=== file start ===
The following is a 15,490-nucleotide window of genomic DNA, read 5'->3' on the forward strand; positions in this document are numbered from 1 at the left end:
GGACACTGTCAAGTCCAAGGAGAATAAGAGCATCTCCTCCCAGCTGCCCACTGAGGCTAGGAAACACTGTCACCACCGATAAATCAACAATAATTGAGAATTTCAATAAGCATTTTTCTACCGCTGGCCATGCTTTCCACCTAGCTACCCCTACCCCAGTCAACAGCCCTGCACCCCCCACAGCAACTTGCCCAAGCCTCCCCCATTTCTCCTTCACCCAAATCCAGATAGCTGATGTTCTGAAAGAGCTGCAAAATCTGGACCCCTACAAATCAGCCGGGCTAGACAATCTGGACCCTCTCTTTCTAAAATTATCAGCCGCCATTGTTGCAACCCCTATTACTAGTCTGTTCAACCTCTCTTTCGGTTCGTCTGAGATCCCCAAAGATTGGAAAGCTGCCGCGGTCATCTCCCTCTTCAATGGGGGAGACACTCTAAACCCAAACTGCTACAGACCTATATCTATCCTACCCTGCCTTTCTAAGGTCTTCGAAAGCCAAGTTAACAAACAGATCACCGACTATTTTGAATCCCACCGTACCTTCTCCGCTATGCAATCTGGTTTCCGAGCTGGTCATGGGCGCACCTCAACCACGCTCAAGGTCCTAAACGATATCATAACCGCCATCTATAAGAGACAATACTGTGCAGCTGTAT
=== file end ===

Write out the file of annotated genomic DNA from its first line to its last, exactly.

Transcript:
The following is a 15,490-nucleotide window of genomic DNA, read 5'->3' on the forward strand; positions in this document are numbered from 1 at the left end:
GGACACTGTCAAGTCCAAGGAGAATAAGAGCATCTCCTCCCAGCTGCCCACTGAGGCTAGGAAACACTGTCACCACCGATAAATCAACAATAATTGAGAATTTCAATAAGCATTTTTCTACCGCTGGCCATGCTTTCCACCTAGCTACCCCTACCCCAGTCAACAGCCCTGCACCCCCCACAGCAACTTGCCCAAGCCTCCCCCATTTCTCCTTCACCCAAATCCAGATAGCTGATGTTCTGAAAGAGCTGCAAAATCTGGACCCCTACAAATCAGCCGGGCTAGACAATCTGGACCCTCTCTTTCTAAAATTATCAGCCGCCATTGTTGCAACCCCTATTACTAGTCTGTTCAACCTCTCTTTCGGTTCGTCTGAGATCCCCAAAGATTGGAAAGCTGCCGCGGTCATCTCCCTCTTCAATGGGGGAGACACTCTAAACCCAAACTGCTACAGACCTATATCTATCCTACCCTGCCTTTCTAAGGTCTTCGAAAGCCAAGTTAACAAACAGATCACCGACTATTTTGAATCCCACCGTACCTTCTCCGCTATGCAATCTGGTTTCCGAGCTGGTCATGGGCGCACCTCAACCACGCTCAAGGTCCTAAACGATATCATAACCGCCATCTATAAGAGACAATACTGTGCAGCTGTAT